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Spirit Story

A Christmas vigil

By Martha ter Kuile

Her oxygen mask has been removed, but there is a tube propped on a teddy bear just under her mouth and nose, so that she can breathe more easily. Machines keep track of her heartbeat, blood pressure and oxygen levels, all gently declining.

I bend sideways to get into a picture with Paula and Daisy — one of those grandmother-mother-daughter photos. My daughter Paula and I are wearing paper hats. Daisy, 3, is in new Christmas pyjamas, eyes closed, her blond curls brushed out onto the pillow around her head.

For the past week, Paula and her husband, Scott, have been living at Toronto’s SickKids hospital in their own special parents’ room across the hall. The rest of us are in and out, making the sad trek to the seventh floor. We take turns patting Daisy’s face, holding her foot and kissing her. There’s no way to find out if she knows we are there, as she drifts along quietly under a pink flannelette quilt.

A nurse comes in to give her morphine. By afternoon, Daisy’s room is crowded. We pull in more chairs and perch awkwardly around her bed, passing around a large bag of popcorn. Sometimes we laugh, and sometimes we cry. A couple of us have been up all night, holding an anxious yet tender Christmas Eve vigil. She amazes us with her persistence, though, so here we still are, together on the worst possible Christmas Day.

At my house, the table is set for a family dinner, but we abandon our plans and bring all the presents down to the hospital. Cousin Elsie, who is also three, receives a set of My Little Ponies. She lines them up on Daisy’s bed, and each pony takes a turn galloping up and down the quilt, as Daisy breathes on.

A nurse wearing angel wings sets a table for us, filching Christmas decorations from around the ward. We are given vouchers for the turkey dinner down in the cafeteria, and an expedition sets out to bring back seven plateloads. Gravy. Stuffing. Little white cups overflowing with cranberry sauce. Slices of pie. Oddly, someone has chosen samosas instead of turkey, and they are a hit. A new tradition perhaps.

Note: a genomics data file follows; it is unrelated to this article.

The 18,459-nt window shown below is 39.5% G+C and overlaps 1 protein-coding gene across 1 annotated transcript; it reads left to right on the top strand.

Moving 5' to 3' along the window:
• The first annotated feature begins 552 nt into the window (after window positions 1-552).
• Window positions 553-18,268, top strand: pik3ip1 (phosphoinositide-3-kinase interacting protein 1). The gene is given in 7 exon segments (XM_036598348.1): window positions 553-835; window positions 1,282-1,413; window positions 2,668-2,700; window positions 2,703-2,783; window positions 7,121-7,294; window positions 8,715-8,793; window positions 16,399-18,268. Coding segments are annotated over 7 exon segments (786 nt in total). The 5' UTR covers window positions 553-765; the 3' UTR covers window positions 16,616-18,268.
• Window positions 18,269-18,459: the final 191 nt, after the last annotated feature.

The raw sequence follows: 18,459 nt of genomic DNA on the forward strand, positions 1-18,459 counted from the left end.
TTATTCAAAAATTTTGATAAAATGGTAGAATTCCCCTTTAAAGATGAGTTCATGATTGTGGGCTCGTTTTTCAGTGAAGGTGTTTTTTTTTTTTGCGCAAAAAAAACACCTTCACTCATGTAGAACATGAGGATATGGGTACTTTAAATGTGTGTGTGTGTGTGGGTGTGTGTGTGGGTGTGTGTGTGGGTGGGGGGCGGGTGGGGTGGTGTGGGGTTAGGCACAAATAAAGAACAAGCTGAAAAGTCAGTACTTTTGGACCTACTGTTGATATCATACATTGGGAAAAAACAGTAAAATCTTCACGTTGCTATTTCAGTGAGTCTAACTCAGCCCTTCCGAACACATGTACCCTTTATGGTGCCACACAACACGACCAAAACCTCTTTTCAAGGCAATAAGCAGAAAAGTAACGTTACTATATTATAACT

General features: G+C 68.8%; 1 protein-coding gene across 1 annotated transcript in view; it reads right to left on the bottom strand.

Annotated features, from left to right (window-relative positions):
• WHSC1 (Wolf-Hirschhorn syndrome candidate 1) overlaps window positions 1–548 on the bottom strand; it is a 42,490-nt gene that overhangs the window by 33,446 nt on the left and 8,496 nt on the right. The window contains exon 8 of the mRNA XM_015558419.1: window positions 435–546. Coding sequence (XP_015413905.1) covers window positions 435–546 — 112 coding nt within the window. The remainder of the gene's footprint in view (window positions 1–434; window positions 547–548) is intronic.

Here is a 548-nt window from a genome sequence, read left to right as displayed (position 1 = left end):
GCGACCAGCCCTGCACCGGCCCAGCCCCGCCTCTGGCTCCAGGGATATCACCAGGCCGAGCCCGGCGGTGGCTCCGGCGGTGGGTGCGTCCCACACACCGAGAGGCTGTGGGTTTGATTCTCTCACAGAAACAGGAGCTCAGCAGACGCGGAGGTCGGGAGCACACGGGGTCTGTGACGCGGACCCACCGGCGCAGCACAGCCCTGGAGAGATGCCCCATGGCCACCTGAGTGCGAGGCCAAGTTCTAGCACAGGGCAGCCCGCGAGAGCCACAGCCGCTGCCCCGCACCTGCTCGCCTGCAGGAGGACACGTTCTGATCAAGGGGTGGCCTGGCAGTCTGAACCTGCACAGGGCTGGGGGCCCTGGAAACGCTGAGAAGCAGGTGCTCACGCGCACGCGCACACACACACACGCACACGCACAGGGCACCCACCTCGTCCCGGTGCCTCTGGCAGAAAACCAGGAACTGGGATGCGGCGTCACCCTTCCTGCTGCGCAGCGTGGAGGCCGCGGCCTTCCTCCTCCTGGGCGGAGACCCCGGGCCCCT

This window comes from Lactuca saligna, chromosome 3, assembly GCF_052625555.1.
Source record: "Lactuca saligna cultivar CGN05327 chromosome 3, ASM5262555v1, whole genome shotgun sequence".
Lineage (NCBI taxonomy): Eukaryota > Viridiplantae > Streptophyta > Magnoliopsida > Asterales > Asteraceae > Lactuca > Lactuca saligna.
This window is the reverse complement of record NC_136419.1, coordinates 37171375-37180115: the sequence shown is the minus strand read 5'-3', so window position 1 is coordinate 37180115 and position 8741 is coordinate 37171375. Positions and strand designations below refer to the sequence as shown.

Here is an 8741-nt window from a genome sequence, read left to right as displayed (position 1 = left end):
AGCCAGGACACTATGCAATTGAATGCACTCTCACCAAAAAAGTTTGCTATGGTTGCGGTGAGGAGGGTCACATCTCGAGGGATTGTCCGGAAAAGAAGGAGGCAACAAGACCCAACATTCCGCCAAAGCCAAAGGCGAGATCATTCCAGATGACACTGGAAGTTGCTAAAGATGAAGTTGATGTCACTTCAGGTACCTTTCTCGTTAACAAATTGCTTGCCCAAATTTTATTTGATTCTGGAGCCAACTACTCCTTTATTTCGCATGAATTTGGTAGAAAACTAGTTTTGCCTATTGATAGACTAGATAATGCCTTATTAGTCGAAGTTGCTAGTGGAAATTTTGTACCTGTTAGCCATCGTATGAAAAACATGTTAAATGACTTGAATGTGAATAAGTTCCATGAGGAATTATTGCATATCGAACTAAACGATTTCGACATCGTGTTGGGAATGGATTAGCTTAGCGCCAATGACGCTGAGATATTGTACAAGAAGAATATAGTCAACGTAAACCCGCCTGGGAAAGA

I have brought Christmas crackers from home. When we snap them, every paper hat but one is yellow — yellow, the colour we have worn on other occasions in honour of microcephaly, Daisy’s main problem. We put them on laughing, the yellow a funny little Christmas miracle. Strange that there can be some miracles but not others.

After dinner, Paula and Scott take a walk — it’s a smoke break but nobody criticizes. Others give Daisy a hug and go home. I sit with Daisy savouring the quiet, and the swishing of the air tube. The night-shift nurse comes in; she has brought her ukulele: Blackbird singing in the dead of night / Take these broken wings and learn to fly / All your life / You were only waiting for this moment to arise.

Daisy May McCuaig died on Jan. 3, 2016, her fourth birthday.

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